Saturday, October 26, 2013

Dracula in Love by John Shirley

Bram Stoker never intended for his famous vampire to become an industry, but he has, and there’s no end in sight. Dracula is here to stay. Dracula in Love was John Shirley’s first book, published in 1979 by Kensington Publishing. As usual there is no resemblance to Bram Stoker’s original vision of Dracula, and that’s the way it should be. Most fictional reincarnations of the famous Count probably owe more to the Bela Lugosi film version than anything else. Shirley’s Dracula is one wacky dude; this is an over-the-top nutcase Dracula. When Vladimir Horescu receive a letter signed by Vladislav Draco II, Son of the Dragon, AKA Dracula, he knows his life is about to change dramatically. After all, Dracula states: “My Son! Know me: I am your father.” Uncertain how to proceed, Vladimir does some soul searching, but eventually decides to meet the man that he does indeed believe is his father. This takes 100 pages, but when Dracula finally makes his appearance the book gets even weirder. This is a Dracula who resembles a good looking talk show host. Dracula can blow figure eight smoke rings and chastises Vladimir for speaking with Lucifer who now goes by the name of Bill. Yeah, really. He also tells his son “We’re going to fish for mermaids and keep the beast of Loch Ness as our pet.” As you might expect, this is no traditional father-son bonding story. You see Dracula is in love with Margaret Holland, Vladimir’s friend. Not to forget, Dracula is one ruthless bastard. He is merciless and willing to kill at a moment’s notice. His extraordinary powers make him seem god-like. The ensuing conflict is weird, violent and disturbing. Spoiler alert! - The conclusion, wherein Dracula is consumed by a vagina, is the number one wackiest horror story ending in history, and perhaps one of several reasons why this book has a cult following. John Shirley is an excellent writer, and still produces great stories like this one. I think his latest story can be found in Paula Guran’s anthology, Halloween: Magic, Mystery, and the Macabre. Check it out.

Wednesday, October 23, 2013

Zolar’s Encyclopedia of Ancient and Forbidden Knowledge

This 1970 publication by Zolar is probably the best of its kind; a complete and logical survey of occult topics, theorems and philosophies. Zolar is a rather mysterious figure himself, author of over a dozen occult histories, but I know little else. He is prolific, and he handles his topics with expertise. No matter who he is, that’s all that counts. This book covers much of the same ground as Richard Cavendish’s The Black Arts, but there is also a great deal more. Zolar takes a refreshing, personal tone and thus avoids the staid academic syntax that slows readers down. The first of two sections covers the Kabbalah, the realm of spirit, physical life, mysteries of sex, the soul, immortality, the dark satellite, the astral world, mind power, and mediums. Each narrative offers  a concise overview of its topic. The remaining section covers an equally wide-range of topics: prophets, psychic power, the stars, numerology, the tarot, and more. Certain topics get more attention than others, and the general feeling here is that Zolar knows his material. There is no bibliography but comparison to other reference works is easy enough. Whatever research Zolar conducted appears to have been handled efficiently. This book remains in print but with a different cover. Zolar is quite popular among occultists and this easy to comprehend and useful book is among his best-sellers. I recommend Zolar’s Encyclopedia of Ancient and Forbidden Knowledge for anyone taking the next step in their own philosophical quest.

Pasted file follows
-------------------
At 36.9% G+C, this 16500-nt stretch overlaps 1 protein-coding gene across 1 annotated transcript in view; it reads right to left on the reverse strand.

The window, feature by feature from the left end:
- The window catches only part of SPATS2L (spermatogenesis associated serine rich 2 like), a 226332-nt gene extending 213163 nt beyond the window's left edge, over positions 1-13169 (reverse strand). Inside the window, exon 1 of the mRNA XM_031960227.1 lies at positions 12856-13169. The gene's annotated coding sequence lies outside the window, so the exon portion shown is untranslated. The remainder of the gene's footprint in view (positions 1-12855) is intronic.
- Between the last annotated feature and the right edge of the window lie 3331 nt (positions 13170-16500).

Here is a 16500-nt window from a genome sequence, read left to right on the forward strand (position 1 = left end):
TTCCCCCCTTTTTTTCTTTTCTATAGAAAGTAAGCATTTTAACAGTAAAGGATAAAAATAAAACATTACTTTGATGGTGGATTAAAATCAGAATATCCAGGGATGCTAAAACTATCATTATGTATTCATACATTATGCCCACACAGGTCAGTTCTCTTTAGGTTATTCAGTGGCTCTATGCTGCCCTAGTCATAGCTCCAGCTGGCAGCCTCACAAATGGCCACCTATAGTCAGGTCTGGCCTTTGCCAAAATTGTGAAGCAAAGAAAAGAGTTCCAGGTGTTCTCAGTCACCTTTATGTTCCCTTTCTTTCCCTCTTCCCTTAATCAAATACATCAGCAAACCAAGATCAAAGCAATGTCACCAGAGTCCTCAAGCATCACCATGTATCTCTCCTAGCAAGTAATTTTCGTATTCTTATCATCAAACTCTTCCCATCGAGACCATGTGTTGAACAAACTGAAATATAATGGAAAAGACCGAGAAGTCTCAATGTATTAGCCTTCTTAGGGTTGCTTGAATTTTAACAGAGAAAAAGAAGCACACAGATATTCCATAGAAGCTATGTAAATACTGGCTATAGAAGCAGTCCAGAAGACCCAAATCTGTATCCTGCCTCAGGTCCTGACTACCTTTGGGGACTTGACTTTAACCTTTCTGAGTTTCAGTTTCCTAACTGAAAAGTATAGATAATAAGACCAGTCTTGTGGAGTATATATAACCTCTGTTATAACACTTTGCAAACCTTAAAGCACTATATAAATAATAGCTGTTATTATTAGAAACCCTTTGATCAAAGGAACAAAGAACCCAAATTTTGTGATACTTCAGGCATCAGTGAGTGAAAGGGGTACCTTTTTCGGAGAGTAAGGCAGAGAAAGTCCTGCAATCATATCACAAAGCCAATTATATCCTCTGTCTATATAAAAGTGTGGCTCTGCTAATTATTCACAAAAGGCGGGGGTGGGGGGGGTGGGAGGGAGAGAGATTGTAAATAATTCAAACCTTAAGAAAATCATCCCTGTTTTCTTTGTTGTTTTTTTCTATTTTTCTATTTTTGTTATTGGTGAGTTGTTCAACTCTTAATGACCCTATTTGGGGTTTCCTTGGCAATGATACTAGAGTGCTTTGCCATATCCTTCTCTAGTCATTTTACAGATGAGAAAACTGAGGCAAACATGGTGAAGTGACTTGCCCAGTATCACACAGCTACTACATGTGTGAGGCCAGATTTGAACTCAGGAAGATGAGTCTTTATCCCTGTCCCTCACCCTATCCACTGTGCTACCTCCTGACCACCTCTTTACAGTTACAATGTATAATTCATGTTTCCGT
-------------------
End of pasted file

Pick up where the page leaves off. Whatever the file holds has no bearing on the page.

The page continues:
Tuesday, October 15, 2013

Riding High by Gil Elvgren

Perhaps one of the best known images associated with Halloween was painted by the legendary pin-up artist Gil Elvgren (1914-1980). His iconic witch on a broomstick was titled “Riding High” which was a title he had used before, and would in fact use again. Those other pin-ups titled “Riding High” bear no resemblance to this 1958 painting. “Riding High” was a 30 x 24 oil on canvas commissioned advertising piece. His model was Marilyn Hanold (also known as Marilyn Neilson) best known as the June 1959 Playboy Playmate of the Month. Marilyn is still alive last I heard and bless her heart. She had a brief career in films such as Space Ship Sappy (1957) a Three Stooges short, The Brain that Wouldn’t Die (1962), and Frankenstein Meets the Space Monster (1965) among others. This is one gal I would love to interview. Shown here are two of Elvgren’s photographic studies that eventually became the classic we know as “Riding High.”